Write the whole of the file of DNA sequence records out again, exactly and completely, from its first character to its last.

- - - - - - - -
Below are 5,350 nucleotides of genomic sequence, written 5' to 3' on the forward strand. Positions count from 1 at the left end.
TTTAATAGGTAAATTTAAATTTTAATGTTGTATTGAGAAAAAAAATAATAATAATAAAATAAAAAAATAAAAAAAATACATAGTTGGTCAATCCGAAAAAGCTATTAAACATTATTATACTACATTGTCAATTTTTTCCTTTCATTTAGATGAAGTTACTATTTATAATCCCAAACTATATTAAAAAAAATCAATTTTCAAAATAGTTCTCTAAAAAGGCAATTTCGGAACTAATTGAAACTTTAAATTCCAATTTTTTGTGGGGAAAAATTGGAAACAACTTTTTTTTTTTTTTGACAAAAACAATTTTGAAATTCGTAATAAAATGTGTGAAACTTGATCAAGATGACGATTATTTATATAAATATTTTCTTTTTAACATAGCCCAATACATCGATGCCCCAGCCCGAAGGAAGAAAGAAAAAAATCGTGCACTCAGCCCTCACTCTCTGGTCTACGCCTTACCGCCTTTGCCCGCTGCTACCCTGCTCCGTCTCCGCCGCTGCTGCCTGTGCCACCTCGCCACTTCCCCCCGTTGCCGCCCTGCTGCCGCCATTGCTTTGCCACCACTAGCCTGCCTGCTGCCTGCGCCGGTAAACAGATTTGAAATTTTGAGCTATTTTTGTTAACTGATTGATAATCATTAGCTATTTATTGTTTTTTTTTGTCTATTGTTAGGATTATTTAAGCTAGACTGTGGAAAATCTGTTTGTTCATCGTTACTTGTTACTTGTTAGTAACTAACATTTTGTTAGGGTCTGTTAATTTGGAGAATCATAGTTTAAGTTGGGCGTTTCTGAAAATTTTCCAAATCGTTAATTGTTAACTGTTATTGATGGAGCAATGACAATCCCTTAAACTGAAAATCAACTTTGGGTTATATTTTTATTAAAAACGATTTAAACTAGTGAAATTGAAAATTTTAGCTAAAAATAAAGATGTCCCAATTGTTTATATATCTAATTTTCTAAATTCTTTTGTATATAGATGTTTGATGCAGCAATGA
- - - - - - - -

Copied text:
Below are 5,350 nucleotides of genomic sequence, written 5' to 3' on the forward strand. Positions count from 1 at the left end.
TTTAATAGGTAAATTTAAATTTTAATGTTGTATTGAGAAAAAAAATAATAATAATAAAATAAAAAAATAAAAAAAATACATAGTTGGTCAATCCGAAAAAGCTATTAAACATTATTATACTACATTGTCAATTTTTTCCTTTCATTTAGATGAAGTTACTATTTATAATCCCAAACTATATTAAAAAAAATCAATTTTCAAAATAGTTCTCTAAAAAGGCAATTTCGGAACTAATTGAAACTTTAAATTCCAATTTTTTGTGGGGAAAAATTGGAAACAACTTTTTTTTTTTTTTGACAAAAACAATTTTGAAATTCGTAATAAAATGTGTGAAACTTGATCAAGATGACGATTATTTATATAAATATTTTCTTTTTAACATAGCCCAATACATCGATGCCCCAGCCCGAAGGAAGAAAGAAAAAAATCGTGCACTCAGCCCTCACTCTCTGGTCTACGCCTTACCGCCTTTGCCCGCTGCTACCCTGCTCCGTCTCCGCCGCTGCTGCCTGTGCCACCTCGCCACTTCCCCCCGTTGCCGCCCTGCTGCCGCCATTGCTTTGCCACCACTAGCCTGCCTGCTGCCTGCGCCGGTAAACAGATTTGAAATTTTGAGCTATTTTTGTTAACTGATTGATAATCATTAGCTATTTATTGTTTTTTTTTGTCTATTGTTAGGATTATTTAAGCTAGACTGTGGAAAATCTGTTTGTTCATCGTTACTTGTTACTTGTTAGTAACTAACATTTTGTTAGGGTCTGTTAATTTGGAGAATCATAGTTTAAGTTGGGCGTTTCTGAAAATTTTCCAAATCGTTAATTGTTAACTGTTATTGATGGAGCAATGACAATCCCTTAAACTGAAAATCAACTTTGGGTTATATTTTTATTAAAAACGATTTAAACTAGTGAAATTGAAAATTTTAGCTAAAAATAAAGATGTCCCAATTGTTTATATATCTAATTTTCTAAATTCTTTTGTATATAGATGTTTGATGCAGCAATGA